A Contract or a Relationship?

baf5123bfe21ca0a2d0f6a706700109fIf Pope Francis were to announce that next week, Sunday, September 28, all Catholics around the world didn’t have to go to Mass, how would you feel about that? How many, do you think, would go? How many would ‘take advantage’ of this permission?

And then if the pope announced that all Catholics who go to Mass in two weeks, Sunday, October 5, will get a free iPhone 6, how would you feel about this one? How many, do you think, would go to Mass now? By the way, you’d have to come on time, participate, and not leave early!iphone6s-rendering

Our answers to these questions say a lot about who we are and the maturity of our faith.

One important idea we can glean from today’s gospel is that we have to move from a relationship with God that’s like a contract to a family relationship.

Those workers in the parable who began work early do so for pay. They only serve the owner because they’re going to get something back. More work = more pay. Less work = less pay. Why? Because it’s a job. Their attitude is: I get it done with because I want to get paid. So what’s the point in working all day long when I can get the same thing for working less? That’s why they’re jealous of those workers who start work late. This mentality works for a job.Rembrandt_-_Parable_of_the_Laborers_in_the_Vineyard

But this idea is horrible for a family relationship, one of love. For example, if a husband were to say, “Ahh, my wedding anniversary is tomorrow, I guess I’ve got to buy flowers for the wife, otherwise she’ll be on my case,” he’d be treating his marriage like a job. The same tragedy would happen if we were to work longer hours not for love of our family, but simply because someone’s got to do it. It’s like children getting their chores done just to get their allowance, and not caring about their parents.

Do we have a bit of a contractual relationship with God? Is it possible that we come to Mass not so much out of love, but simply because it’s a moral obligation? We think: I just want to get into heaven; hopefully I’ll get something out of it; maybe my kids will get some message from it.

Now moral obligations are good. (And it is a grave moral obligation to go to Mass every Sunday, and not even the Pope can change this divine law, which is the third commandment, “Remember the Sabbath day, to keep it holy.”) We need moral laws because we need clarity and need to know the minimum.

If I were to walk into our school here and tell our kids, “Hey kids, you don’t have to do homework today, or go to school every day. Just do it when you feel like it,” the teachers and parents would shoot me. If I were to tell children only to say ‘Please’ and ‘Thank you’ when they felt like it, it’d be a disaster. We teach our children that these actions are obligations because they’re something so important that when neglect them, everyone suffers. We all start out being polite and apologizing because our parents tell us to, but we learn slowly through experience that there’s a deeper reason: without kindness and forgiveness, relationships would be horrible. Children start out apologizing grudgingly, looking down at the floor (as if they’re apologizing to the carpet), but this builds good habits. It’s the same with God. We start out with obligations because they build good habits. But it’s got to go deeper.

Is God a police officer for us? Someone we know is there, but we avoid Him, try not to get into trouble with Him? Is He a genie? Someone we call on when we need help and then put Him back into His bottle? That we only talk with on Sunday or when we have time? The truth is God is our Father, and belongs with us at home, when we go to bed, when we wake up, when we drive, at work, when we eat, watch TV, are on the computer, when we study, play sports, etc. We don’t just keep the commandments because they’re commandments, but we keep them because we want to love our Father and please Him. We don’t just work for pay. For us, it’s a joy to work in our Father’s vineyard. Those workers in the parable who started early didn’t realize that simply to work in the Lord’s vineyard is itself a reward!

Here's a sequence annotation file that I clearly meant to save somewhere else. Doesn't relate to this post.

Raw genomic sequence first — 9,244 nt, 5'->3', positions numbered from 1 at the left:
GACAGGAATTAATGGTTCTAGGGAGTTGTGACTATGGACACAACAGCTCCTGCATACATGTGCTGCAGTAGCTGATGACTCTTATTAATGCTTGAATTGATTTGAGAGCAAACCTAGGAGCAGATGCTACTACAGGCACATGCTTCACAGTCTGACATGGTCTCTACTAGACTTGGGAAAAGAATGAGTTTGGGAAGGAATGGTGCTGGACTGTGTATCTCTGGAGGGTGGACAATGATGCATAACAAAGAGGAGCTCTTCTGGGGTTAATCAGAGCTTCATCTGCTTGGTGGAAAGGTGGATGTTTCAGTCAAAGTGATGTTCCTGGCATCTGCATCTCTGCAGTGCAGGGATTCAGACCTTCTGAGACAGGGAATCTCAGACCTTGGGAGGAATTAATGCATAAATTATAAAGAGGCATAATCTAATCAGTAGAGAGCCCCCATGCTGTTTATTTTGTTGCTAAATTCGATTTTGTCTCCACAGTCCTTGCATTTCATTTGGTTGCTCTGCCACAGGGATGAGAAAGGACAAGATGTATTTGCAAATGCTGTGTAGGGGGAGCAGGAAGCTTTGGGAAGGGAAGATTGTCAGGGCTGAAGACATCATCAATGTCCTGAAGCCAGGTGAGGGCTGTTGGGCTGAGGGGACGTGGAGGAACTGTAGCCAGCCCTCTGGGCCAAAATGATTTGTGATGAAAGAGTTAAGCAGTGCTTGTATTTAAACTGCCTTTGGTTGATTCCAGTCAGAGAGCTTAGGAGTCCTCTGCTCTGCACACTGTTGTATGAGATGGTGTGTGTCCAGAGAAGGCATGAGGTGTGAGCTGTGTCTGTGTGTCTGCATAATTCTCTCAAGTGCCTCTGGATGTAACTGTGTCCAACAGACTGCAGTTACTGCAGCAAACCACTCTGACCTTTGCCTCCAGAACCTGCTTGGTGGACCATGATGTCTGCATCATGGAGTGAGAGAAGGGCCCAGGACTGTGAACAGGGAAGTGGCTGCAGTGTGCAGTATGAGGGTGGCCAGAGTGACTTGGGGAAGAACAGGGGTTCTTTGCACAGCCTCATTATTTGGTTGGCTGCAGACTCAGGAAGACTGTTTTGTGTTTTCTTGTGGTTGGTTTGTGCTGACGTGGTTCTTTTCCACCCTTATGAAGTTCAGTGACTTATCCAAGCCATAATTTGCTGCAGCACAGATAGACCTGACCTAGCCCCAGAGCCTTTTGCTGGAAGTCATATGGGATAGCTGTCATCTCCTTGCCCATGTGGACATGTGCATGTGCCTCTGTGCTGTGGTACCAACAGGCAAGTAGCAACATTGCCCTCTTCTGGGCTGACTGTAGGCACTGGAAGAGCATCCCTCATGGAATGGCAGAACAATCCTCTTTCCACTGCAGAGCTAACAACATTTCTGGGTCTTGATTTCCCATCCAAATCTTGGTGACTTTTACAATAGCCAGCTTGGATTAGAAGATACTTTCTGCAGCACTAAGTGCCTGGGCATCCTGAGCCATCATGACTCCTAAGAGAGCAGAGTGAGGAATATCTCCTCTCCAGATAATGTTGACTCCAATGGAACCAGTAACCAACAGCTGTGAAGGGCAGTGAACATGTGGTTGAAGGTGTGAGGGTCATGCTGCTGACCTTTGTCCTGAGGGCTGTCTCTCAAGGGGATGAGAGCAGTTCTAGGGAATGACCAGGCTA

I didn’t become a priest to get anything out of it. I became a priest because I love Jesus and want to serve Him. For me, it’s a joy to come to Mass! At St. Joseph’s Seminary in New York, we celebrated Mass every day, which makes sense because our life revolves around the Eucharist. But, on some special occasions, we would have Mass twice on Saturday, once in the morning, and then an anticipatory Mass that “counted” for Sunday. Because we assisted at Mass Saturday evening, we didn’t “have to” go on Sunday. But this never struck me as good. The point of assisting at Mass is not simply fulfill the Sunday obligation. The deeper reality is that the Eucharist is our daily bread, and so I would still assist at Mass on Sunday, even though it was the same Mass as Saturday night. I love going to Mass.


St. Joseph’s Seminary Chapel, a sacred space of beautiful liturgies and many happy memories for me

If we feel that we have a bit of a contractual relationship with God, it’s not hard to improve. All we have to do is decide to continue to do the right thing but for better reasons. It’s as simple as saying, “You know, I’m going to start coming to Mass out of love.” We can apply the same change to our morning and night prayers. When we wake up or just before going to bed, let’s not just get our prayers over and done with, without thinking or meaning the words. No, let’s realize we’re conversing with our Father.

God gives us something better than in iPhone 6 every time we come to Mass. He gives us Himself. Let’s not come to fulfill a contract, let’s come to grow in a relationship.